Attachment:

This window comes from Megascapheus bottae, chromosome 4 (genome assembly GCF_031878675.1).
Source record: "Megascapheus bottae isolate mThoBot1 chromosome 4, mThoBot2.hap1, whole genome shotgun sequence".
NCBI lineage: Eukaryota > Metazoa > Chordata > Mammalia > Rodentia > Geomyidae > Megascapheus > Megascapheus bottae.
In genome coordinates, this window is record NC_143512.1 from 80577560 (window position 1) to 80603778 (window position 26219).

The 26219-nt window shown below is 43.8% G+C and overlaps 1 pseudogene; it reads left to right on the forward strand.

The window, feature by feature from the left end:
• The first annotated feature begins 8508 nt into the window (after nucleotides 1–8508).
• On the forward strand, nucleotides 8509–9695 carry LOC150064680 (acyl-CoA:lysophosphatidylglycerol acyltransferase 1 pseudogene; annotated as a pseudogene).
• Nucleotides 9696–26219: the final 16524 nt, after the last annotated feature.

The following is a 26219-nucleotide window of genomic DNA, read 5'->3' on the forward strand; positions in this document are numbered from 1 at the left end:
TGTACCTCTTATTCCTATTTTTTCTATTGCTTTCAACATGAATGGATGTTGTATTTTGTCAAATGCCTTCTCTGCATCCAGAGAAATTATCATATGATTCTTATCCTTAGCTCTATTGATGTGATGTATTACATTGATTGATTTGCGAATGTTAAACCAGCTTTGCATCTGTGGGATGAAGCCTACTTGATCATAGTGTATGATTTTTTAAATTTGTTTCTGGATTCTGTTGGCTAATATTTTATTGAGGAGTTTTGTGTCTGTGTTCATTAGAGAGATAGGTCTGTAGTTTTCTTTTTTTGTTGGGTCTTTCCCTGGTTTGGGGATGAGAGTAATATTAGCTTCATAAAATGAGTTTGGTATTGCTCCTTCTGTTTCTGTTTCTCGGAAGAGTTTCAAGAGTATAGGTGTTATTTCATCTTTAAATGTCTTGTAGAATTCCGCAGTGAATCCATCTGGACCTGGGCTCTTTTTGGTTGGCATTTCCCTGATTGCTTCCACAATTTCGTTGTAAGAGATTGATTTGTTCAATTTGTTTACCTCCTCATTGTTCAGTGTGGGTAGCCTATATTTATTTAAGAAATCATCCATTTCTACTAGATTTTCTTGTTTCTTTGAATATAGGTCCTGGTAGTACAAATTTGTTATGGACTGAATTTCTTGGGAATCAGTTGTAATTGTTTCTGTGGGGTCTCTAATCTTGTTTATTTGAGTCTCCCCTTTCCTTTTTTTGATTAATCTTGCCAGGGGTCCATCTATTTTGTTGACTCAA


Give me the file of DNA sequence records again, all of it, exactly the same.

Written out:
This window comes from Megascapheus bottae, chromosome 4 (genome assembly GCF_031878675.1).
Source record: "Megascapheus bottae isolate mThoBot1 chromosome 4, mThoBot2.hap1, whole genome shotgun sequence".
NCBI lineage: Eukaryota > Metazoa > Chordata > Mammalia > Rodentia > Geomyidae > Megascapheus > Megascapheus bottae.
In genome coordinates, this window is record NC_143512.1 from 80577560 (window position 1) to 80603778 (window position 26219).

The 26219-nt window shown below is 43.8% G+C and overlaps 1 pseudogene; it reads left to right on the forward strand.

The window, feature by feature from the left end:
• The first annotated feature begins 8508 nt into the window (after nucleotides 1–8508).
• On the forward strand, nucleotides 8509–9695 carry LOC150064680 (acyl-CoA:lysophosphatidylglycerol acyltransferase 1 pseudogene; annotated as a pseudogene).
• Nucleotides 9696–26219: the final 16524 nt, after the last annotated feature.

The following is a 26219-nucleotide window of genomic DNA, read 5'->3' on the forward strand; positions in this document are numbered from 1 at the left end:
TGTACCTCTTATTCCTATTTTTTCTATTGCTTTCAACATGAATGGATGTTGTATTTTGTCAAATGCCTTCTCTGCATCCAGAGAAATTATCATATGATTCTTATCCTTAGCTCTATTGATGTGATGTATTACATTGATTGATTTGCGAATGTTAAACCAGCTTTGCATCTGTGGGATGAAGCCTACTTGATCATAGTGTATGATTTTTTAAATTTGTTTCTGGATTCTGTTGGCTAATATTTTATTGAGGAGTTTTGTGTCTGTGTTCATTAGAGAGATAGGTCTGTAGTTTTCTTTTTTTGTTGGGTCTTTCCCTGGTTTGGGGATGAGAGTAATATTAGCTTCATAAAATGAGTTTGGTATTGCTCCTTCTGTTTCTGTTTCTCGGAAGAGTTTCAAGAGTATAGGTGTTATTTCATCTTTAAATGTCTTGTAGAATTCCGCAGTGAATCCATCTGGACCTGGGCTCTTTTTGGTTGGCATTTCCCTGATTGCTTCCACAATTTCGTTGTAAGAGATTGATTTGTTCAATTTGTTTACCTCCTCATTGTTCAGTGTGGGTAGCCTATATTTATTTAAGAAATCATCCATTTCTACTAGATTTTCTTGTTTCTTTGAATATAGGTCCTGGTAGTACAAATTTGTTATGGACTGAATTTCTTGGGAATCAGTTGTAATTGTTTCTGTGGGGTCTCTAATCTTGTTTATTTGAGTCTCCCCTTTCCTTTTTTTGATTAATCTTGCCAGGGGTCCATCTATTTTGTTGACTCAA